Written in familiar PHP, WP Yak (WPY) is a simple, but powerful deployment tool for WordPress Plugin & Theme Development
Tested only for GitHub (BitBucket & GitLab pending). Don't use yet.
Using remote git repos on GitHub, BitBucket or your own self-hosted instance of GitLab, you can automate your deployment workflow between development, staging and production servers.
Whether you're building a theme, plugin, mu-plugin or combinations of those for a client website, WP Yak will automatically deploy the latest code intended for a server, based on your configuration. Here's an example:
|git branch||workflow stage||server|
|review||Code Review||- NA -|
- While developing in a team:
git push origin masterwill deploy code to
- Once the code is reviewed internally and is ready for client review:
git push origin stagingwill deploy code to
- Once the clients' reviewed everything and gives a go ahead for going live:
git push origin productionwill deploy code on the live site,
Slim & Faster Deploys
Instead of cloning and maintaining the whole repository on servers, WP Yak tries to only deploy the code without the scm data (or the
.git directory, etc). Using
git archive, WP Yak is able to only copy the files at a particular branch or tag, without the commit history:
git archive --firstname.lastname@example.org:your-organisation-or-username/your-plugin.git
Of course, if you wish to maintain the whole repository on your servers, you can disable the slim deploy. To do that, set the
SLIM constant to
This way, WP Yak will use
git pull and maintain a local copy with commit history inside the
wp-yak/wpd-repos/ directory and copy over the latest code to the deploy path. This is done, instead of maintaining the repo in the actual deploy path (say
wp-content/themes/your-theme) to prevent over-writing by a manual upload. Without this, if someone uploads the theme/ plugin manually, the scm information will be overwritten and the deploy would break. With this mechanism, a manual upload will be overwritten in the next push!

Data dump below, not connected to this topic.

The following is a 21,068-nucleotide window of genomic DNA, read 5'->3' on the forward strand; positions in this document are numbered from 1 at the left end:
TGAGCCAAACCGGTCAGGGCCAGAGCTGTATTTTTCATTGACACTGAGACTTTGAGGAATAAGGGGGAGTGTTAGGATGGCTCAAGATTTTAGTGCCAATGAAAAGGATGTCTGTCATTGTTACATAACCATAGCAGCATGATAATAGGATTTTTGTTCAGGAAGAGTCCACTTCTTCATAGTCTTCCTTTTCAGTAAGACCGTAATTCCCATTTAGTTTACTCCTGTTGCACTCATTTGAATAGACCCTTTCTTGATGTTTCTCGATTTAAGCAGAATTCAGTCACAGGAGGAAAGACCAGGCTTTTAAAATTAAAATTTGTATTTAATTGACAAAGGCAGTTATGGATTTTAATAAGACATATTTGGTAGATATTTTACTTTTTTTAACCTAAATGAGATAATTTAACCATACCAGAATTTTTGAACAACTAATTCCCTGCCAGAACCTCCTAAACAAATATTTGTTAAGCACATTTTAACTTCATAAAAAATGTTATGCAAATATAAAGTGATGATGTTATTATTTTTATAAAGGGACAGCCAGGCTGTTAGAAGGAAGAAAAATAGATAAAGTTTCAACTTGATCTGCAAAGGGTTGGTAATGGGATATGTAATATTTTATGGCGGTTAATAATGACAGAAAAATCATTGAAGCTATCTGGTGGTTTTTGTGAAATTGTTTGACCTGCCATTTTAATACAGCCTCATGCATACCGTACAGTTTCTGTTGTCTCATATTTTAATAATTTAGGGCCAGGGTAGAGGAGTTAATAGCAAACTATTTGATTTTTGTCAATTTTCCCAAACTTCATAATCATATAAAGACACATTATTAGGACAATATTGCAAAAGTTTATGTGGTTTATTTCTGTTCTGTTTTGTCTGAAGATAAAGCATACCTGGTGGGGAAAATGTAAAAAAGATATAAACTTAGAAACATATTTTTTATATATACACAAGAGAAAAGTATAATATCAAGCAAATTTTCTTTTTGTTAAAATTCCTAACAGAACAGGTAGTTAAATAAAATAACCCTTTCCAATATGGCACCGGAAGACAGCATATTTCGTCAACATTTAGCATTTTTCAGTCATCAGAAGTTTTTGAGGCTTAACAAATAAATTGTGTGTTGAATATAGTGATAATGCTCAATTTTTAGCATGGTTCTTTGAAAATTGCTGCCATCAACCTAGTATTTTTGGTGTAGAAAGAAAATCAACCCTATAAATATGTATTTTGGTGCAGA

Make sure that the following are installed:
svnfor Slim Deploys using GitHub
1. Getting Started
- Install WP Yak
- Setup schema for GitLab
- Configure repos
- Setup constants
1.1. Install WP Yak
Right now there're no automattic installation methods, you'd have to clone this repo or archive its
master branch using
svn or upload the files manually.
If you're using EasyEngine, follow these steps, after logging in via ssh, clone this repository to your webroot
git clone email@example.com:Yapapaya/wp-yak.git /var/www/yoursite.com/htdocs/
wdp-config outside the web root for security, especially if you're using tokens
mv /var/www/yoursite.com/htdocs/wp-yak/wp-yak-config /var/www/yoursite.com/wp-yak-config
1.2. (Optional) Set up schema for GitLab
If your remote repository is on a self-hosted instance of GitLab CE, you need to set up schema for it.
The schema for GitLab looks like this
// Payload Schema for GitLab Instance // your Gitlab instance's domain 'git.yoursite.com' => array( // your GitLab instance's IP range in CIDR format // use http://www.ipaddressguide.com/cidr to get it "ip_whitelist" => '127.0.0.0/32', "ip_param" => 'HTTP_CF_CONNECTING_IP', "token" => array( "header" => 'HTTP_X_Gitlab_Token', "hashed" => false, ), "ref" => array( "param" => array( 'ref' ), "pattern" => '/^refs\/head\//', ), "branch_name" => array( "param" => array( 'ref' ), "pattern" => '/^refs\/head\/(.*)$/', ), "git_archive" => true, ),